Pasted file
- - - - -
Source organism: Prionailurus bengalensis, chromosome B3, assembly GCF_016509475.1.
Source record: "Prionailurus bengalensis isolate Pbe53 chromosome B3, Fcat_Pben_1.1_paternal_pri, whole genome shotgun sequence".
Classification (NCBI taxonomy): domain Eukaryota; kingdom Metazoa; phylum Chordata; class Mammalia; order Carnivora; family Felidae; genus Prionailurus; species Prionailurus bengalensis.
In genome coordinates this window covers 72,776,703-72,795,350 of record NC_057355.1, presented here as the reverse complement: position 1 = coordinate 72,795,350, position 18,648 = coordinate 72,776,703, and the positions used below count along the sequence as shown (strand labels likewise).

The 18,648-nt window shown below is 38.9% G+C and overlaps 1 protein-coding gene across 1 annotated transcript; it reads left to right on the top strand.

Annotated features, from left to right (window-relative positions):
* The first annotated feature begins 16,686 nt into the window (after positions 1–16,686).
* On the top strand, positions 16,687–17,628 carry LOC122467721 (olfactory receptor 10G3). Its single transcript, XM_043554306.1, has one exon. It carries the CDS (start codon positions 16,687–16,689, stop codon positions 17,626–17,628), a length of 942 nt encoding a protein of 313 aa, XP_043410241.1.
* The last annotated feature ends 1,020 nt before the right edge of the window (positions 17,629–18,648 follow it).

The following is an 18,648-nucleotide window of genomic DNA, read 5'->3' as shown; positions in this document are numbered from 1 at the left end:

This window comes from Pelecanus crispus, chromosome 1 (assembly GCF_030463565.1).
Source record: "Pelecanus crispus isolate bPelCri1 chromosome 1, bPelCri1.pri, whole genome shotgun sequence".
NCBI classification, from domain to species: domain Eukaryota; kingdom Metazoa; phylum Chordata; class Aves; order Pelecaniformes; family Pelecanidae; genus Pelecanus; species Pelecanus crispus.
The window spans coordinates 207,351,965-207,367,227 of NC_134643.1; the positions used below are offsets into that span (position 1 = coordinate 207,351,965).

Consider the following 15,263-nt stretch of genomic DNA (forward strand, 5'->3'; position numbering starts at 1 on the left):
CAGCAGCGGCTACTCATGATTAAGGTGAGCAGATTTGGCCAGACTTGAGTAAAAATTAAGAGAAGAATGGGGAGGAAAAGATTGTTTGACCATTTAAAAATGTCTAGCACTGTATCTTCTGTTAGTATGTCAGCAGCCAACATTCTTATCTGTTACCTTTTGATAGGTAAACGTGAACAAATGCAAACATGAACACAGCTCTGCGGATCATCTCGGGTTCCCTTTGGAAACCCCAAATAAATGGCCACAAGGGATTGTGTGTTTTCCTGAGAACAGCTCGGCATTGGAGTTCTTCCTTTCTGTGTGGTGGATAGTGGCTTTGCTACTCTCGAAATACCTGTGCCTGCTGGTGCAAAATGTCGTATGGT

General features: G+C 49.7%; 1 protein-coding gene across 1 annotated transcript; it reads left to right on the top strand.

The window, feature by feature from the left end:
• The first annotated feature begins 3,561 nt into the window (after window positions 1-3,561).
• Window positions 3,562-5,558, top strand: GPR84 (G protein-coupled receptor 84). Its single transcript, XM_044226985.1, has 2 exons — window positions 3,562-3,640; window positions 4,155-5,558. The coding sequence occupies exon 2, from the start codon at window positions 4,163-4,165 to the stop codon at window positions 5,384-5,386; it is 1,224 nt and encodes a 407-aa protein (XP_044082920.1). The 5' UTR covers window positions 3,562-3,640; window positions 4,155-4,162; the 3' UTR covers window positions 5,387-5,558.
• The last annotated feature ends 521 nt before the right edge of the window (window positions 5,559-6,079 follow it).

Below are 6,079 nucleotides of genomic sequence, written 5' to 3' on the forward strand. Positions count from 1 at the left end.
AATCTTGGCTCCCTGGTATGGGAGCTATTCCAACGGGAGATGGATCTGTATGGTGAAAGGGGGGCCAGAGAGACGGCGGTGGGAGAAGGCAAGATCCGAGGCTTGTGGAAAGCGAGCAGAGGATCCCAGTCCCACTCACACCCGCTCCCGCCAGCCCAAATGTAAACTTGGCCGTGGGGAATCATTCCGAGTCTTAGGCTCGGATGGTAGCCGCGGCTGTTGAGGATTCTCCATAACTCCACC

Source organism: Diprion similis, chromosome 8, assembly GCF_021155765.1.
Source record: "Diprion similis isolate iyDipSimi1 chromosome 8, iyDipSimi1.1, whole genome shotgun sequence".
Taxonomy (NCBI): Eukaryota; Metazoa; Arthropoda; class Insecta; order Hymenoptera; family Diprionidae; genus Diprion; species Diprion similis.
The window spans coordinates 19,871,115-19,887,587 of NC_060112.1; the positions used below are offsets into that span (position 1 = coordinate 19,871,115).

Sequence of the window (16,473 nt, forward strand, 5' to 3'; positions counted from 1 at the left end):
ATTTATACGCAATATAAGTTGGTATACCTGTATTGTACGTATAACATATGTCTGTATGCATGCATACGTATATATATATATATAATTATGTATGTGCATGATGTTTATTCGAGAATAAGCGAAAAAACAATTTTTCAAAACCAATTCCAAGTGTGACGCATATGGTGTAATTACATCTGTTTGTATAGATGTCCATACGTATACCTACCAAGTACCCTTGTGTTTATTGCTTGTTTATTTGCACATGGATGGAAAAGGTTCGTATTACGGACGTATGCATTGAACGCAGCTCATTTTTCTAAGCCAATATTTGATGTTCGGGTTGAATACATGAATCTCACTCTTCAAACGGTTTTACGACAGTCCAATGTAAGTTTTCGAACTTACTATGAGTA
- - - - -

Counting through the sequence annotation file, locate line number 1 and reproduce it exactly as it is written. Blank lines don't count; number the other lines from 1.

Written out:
Source organism: Prionailurus bengalensis, chromosome B3, assembly GCF_016509475.1.